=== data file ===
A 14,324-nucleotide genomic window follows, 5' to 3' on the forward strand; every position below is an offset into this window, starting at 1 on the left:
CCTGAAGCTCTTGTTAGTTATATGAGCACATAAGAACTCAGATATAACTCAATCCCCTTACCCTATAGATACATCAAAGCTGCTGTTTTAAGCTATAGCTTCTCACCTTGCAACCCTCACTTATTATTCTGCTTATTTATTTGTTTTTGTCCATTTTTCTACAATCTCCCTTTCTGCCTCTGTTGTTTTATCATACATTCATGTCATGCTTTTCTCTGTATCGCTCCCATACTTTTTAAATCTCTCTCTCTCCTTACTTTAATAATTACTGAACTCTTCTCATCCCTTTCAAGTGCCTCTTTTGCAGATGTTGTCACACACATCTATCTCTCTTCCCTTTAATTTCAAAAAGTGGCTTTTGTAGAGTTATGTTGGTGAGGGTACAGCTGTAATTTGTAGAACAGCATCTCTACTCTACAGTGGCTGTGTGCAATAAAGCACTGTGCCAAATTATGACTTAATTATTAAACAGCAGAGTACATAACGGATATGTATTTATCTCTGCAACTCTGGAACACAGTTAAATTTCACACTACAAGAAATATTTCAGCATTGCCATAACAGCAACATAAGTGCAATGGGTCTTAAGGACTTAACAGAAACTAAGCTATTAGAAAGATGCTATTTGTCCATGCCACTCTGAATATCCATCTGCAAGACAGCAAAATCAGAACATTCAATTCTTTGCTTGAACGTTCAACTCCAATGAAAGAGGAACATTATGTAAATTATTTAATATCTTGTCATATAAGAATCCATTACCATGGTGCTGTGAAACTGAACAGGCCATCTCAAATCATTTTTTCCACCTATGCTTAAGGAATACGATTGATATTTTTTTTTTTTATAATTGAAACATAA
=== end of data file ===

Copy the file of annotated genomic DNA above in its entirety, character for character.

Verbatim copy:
A 14,324-nucleotide genomic window follows, 5' to 3' on the forward strand; every position below is an offset into this window, starting at 1 on the left:
CCTGAAGCTCTTGTTAGTTATATGAGCACATAAGAACTCAGATATAACTCAATCCCCTTACCCTATAGATACATCAAAGCTGCTGTTTTAAGCTATAGCTTCTCACCTTGCAACCCTCACTTATTATTCTGCTTATTTATTTGTTTTTGTCCATTTTTCTACAATCTCCCTTTCTGCCTCTGTTGTTTTATCATACATTCATGTCATGCTTTTCTCTGTATCGCTCCCATACTTTTTAAATCTCTCTCTCTCCTTACTTTAATAATTACTGAACTCTTCTCATCCCTTTCAAGTGCCTCTTTTGCAGATGTTGTCACACACATCTATCTCTCTTCCCTTTAATTTCAAAAAGTGGCTTTTGTAGAGTTATGTTGGTGAGGGTACAGCTGTAATTTGTAGAACAGCATCTCTACTCTACAGTGGCTGTGTGCAATAAAGCACTGTGCCAAATTATGACTTAATTATTAAACAGCAGAGTACATAACGGATATGTATTTATCTCTGCAACTCTGGAACACAGTTAAATTTCACACTACAAGAAATATTTCAGCATTGCCATAACAGCAACATAAGTGCAATGGGTCTTAAGGACTTAACAGAAACTAAGCTATTAGAAAGATGCTATTTGTCCATGCCACTCTGAATATCCATCTGCAAGACAGCAAAATCAGAACATTCAATTCTTTGCTTGAACGTTCAACTCCAATGAAAGAGGAACATTATGTAAATTATTTAATATCTTGTCATATAAGAATCCATTACCATGGTGCTGTGAAACTGAACAGGCCATCTCAAATCATTTTTTCCACCTATGCTTAAGGAATACGATTGATATTTTTTTTTTTTATAATTGAAACATAA